He’s here! Right in our midst, speaking His peace, showing forth His wounds, the risen Lord Jesus Christ, bodily present! He’s here, bestowing His peace because He knows that we are a fearful people. He knows that we are a doubting people. Like Thomas, we doubt. Fear breeds doubt. Unbelief is really the better word. It’s not just that Thomas doubts, it’s that he refuses to believe. Thomas was not with the other disciples when Jesus appeared to them on the evening of Easter. “Unless I see in his hands the mark of the nails,” he said, “and place my finger into the mark of the nails, and place my hand into his side, I will never believe” (John 20:25). Only the peace of Jesus Christ flowing from His wounds can deliver Thomas from his unbelief. And so Jesus appears to the disciples again, eight days later, right in their midst, once again in spite of locked doors, out of nowhere, or better, out of everywhere, and speaks His peace: “Peace be with you” (v. 26). It is an absolution for fear and unbelief. “Go ahead, Thomas. You want to poke around in my wounds? Please do. These wounds are the cure for all that has wounded you. From these wounds flows your peace.” “Do not disbelieve, but believe” (v. 27)! And so from the wounds of the risen Christ, by His speaking and His Spirit, flow Thomas’ faith and confession: “My Lord and my God!” (v. 28). From the wounds of the risen Christ, by His speaking and by His Spirit, the disciples are no longer fearful and unbelieving. They can even say to the Sanhedrin they had so feared before, “We must obey God rather than men” (Acts 5:29), and so suffer beatings and persecution for preaching the crucified and risen Christ (v. 40). They rejoice that they are counted worthy to suffer dishonor for Jesus’ Name (v. 41). And so it is with you. From the wounds of the risen Christ, by His speaking and by His Spirit, flow your peace, the forgiveness of your sins, boldness and confidence in place of fear, faith in place of doubt and unbelief. That is why it is very important that you recognize that Jesus is not here this morning only in some figurative sense. From the actual bodily wounds of Christ, who is bodily risen from the dead, and actually, bodily, present here with you now to really speak to you and to really feed you with His true body and blood in your mouths, comes real peace. If Jesus is only here figuratively, then you only have a figurative peace. If Jesus is only here spiritually, then He can’t really help you with the very real fears and doubts and hurts you struggle with. He can’t really help you with your sins.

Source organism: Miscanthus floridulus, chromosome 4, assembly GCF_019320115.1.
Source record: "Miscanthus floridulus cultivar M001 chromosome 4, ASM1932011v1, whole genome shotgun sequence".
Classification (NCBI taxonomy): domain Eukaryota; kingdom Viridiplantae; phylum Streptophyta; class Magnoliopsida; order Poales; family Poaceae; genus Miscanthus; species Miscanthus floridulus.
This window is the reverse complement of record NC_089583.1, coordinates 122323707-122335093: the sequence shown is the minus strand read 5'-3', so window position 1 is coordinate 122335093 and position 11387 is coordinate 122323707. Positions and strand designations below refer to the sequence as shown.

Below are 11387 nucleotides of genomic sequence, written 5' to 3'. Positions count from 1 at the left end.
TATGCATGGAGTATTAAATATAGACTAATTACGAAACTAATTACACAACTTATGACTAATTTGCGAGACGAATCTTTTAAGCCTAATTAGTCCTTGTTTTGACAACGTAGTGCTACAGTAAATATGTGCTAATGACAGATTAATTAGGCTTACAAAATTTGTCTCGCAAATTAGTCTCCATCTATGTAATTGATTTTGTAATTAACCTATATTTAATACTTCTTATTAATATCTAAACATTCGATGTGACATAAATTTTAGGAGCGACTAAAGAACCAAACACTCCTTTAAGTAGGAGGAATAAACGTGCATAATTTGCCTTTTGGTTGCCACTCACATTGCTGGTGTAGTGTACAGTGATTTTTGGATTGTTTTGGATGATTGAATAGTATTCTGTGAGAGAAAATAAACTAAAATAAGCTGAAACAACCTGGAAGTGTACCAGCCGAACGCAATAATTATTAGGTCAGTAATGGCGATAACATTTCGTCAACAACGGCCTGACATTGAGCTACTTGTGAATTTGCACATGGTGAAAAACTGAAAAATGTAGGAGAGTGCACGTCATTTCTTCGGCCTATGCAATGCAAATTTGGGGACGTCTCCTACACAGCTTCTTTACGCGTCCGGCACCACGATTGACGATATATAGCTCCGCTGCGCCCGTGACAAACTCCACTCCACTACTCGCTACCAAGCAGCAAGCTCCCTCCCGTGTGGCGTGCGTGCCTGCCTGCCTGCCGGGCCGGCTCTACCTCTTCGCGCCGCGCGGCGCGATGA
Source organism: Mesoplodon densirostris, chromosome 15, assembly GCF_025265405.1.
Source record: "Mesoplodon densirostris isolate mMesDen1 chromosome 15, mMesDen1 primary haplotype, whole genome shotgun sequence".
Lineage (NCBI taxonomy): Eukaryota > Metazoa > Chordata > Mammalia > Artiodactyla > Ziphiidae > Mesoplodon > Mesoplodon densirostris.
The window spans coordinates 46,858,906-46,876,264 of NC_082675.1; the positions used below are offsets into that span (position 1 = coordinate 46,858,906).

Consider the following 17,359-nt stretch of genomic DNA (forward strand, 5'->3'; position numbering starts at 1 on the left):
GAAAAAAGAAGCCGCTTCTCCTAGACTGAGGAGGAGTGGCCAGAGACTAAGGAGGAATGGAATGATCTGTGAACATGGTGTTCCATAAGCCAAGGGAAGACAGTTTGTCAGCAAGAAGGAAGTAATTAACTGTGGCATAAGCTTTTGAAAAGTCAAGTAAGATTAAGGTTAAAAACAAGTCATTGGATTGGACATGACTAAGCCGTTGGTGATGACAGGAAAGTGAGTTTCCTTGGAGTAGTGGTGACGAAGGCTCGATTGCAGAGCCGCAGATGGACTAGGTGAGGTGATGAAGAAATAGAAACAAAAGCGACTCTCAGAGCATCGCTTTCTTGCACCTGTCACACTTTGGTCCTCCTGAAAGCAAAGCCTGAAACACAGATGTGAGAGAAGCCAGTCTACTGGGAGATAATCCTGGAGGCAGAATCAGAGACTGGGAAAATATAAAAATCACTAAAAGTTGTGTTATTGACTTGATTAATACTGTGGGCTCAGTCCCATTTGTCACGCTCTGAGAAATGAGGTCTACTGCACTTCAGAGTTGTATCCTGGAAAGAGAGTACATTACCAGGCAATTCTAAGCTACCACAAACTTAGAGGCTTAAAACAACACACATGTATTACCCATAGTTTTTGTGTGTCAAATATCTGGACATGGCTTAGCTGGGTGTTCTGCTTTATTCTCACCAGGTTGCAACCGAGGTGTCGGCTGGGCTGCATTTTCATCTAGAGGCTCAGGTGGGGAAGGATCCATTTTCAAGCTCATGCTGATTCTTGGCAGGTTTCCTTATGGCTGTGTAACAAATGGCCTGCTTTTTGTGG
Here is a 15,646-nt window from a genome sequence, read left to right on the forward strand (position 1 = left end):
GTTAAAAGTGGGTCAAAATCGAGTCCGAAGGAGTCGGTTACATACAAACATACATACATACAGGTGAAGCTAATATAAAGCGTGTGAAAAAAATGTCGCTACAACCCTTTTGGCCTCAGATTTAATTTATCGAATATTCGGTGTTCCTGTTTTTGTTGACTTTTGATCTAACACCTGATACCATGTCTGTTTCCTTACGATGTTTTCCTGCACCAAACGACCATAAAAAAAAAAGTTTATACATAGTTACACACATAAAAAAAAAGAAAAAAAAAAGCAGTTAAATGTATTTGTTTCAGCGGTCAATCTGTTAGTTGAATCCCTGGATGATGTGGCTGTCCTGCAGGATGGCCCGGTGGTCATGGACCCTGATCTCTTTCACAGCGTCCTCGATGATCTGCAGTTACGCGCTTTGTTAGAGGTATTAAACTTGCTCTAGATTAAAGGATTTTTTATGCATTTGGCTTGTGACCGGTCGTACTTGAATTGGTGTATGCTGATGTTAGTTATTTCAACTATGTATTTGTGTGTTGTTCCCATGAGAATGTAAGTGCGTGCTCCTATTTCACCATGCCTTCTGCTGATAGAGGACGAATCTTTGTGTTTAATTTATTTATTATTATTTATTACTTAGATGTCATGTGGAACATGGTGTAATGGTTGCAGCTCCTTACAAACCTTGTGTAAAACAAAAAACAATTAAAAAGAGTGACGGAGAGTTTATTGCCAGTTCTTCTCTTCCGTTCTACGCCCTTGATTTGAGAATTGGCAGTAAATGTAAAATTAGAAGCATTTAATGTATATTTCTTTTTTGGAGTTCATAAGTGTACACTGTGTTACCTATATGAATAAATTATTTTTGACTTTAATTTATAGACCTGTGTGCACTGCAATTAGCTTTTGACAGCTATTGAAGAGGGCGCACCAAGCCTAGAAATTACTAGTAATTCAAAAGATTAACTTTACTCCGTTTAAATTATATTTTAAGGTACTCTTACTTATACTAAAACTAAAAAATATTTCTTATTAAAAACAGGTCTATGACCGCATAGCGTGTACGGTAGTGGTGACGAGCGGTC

Thanks be to God, He’s really here, breathing His Spirit through His Word, forgiving your sins through His called and ordained servant of the Word who speaks in His stead and by His command, placing His true body and blood in your mouths to strengthen and nourish you, to dwell in you, and that you may dwell in Him. In Holy Communion you touch His wounded body as surely as Thomas beheld the wounds and believed. Thomas saw the wounds of the risen Christ, the apostles saw the wounds of the risen Christ, and so they wrote and preached the Christ who was wounded for our transgressions, but raised for our justification. St. John has written these things down for this very purpose, that we may know this blessed reality, and so believe. “(T)hese are written so that you may believe that Jesus is the Christ, the Son of God, and that by believing you may have life in his name” (v. 31). Peace be with you. No more need to fear. Your peace, your forgiveness, your life flow to you in abundance from Jesus’ wounds. And you confess it. You confess Him, your Lord and your God. On the basis of His peace, you confess Him to the world. You confess Him now to one another. For He is risen! He is risen, indeed!! Alleluia!!! In the Name of the Father, and of the Son (+), and of the Holy Spirit. Amen.